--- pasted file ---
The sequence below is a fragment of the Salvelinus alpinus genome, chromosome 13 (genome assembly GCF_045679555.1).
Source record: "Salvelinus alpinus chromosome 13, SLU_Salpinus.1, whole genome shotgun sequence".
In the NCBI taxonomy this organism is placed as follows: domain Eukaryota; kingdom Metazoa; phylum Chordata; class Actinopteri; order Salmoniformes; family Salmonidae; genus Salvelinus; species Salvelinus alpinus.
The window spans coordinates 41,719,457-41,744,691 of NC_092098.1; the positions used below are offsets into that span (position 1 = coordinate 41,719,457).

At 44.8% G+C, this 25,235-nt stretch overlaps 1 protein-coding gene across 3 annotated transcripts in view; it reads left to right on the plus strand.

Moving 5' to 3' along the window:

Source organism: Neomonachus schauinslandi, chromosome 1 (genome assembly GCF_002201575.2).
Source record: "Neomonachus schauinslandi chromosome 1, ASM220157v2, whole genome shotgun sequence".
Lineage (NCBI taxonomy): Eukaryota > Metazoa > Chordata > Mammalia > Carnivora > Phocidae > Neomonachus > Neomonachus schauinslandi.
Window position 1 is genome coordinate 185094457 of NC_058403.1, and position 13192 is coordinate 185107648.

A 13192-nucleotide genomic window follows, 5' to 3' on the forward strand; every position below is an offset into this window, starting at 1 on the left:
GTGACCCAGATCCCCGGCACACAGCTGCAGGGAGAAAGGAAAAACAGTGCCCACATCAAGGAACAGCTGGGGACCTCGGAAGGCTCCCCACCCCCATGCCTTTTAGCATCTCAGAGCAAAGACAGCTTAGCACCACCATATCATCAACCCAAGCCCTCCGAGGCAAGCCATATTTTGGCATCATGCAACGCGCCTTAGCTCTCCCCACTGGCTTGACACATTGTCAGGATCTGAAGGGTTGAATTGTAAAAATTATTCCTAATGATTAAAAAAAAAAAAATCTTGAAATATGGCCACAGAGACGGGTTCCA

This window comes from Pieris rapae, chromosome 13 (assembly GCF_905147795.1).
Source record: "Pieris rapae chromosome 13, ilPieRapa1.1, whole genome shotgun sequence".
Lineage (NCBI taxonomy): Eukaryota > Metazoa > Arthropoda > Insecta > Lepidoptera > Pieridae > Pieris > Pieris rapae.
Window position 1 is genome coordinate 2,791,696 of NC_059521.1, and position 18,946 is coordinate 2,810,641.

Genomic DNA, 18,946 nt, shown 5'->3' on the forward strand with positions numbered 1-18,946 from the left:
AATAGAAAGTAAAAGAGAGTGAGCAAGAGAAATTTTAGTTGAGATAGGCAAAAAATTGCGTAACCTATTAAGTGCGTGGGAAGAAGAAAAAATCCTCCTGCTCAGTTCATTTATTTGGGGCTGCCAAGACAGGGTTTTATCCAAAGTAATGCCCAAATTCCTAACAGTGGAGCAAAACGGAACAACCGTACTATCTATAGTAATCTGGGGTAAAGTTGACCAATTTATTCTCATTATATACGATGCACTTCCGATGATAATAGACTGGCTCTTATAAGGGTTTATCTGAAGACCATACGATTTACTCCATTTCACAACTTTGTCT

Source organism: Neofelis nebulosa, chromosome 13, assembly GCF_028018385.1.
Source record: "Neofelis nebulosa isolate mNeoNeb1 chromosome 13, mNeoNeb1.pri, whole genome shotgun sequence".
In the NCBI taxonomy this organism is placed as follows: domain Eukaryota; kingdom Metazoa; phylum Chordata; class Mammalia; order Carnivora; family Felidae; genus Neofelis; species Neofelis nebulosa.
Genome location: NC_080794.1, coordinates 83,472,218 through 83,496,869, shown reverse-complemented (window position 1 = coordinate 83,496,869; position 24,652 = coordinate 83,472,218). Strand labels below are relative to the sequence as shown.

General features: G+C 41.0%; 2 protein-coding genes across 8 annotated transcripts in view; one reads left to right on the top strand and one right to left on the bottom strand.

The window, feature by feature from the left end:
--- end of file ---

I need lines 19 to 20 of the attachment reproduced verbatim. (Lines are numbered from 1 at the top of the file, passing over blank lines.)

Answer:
Source organism: Neofelis nebulosa, chromosome 13, assembly GCF_028018385.1.
Source record: "Neofelis nebulosa isolate mNeoNeb1 chromosome 13, mNeoNeb1.pri, whole genome shotgun sequence".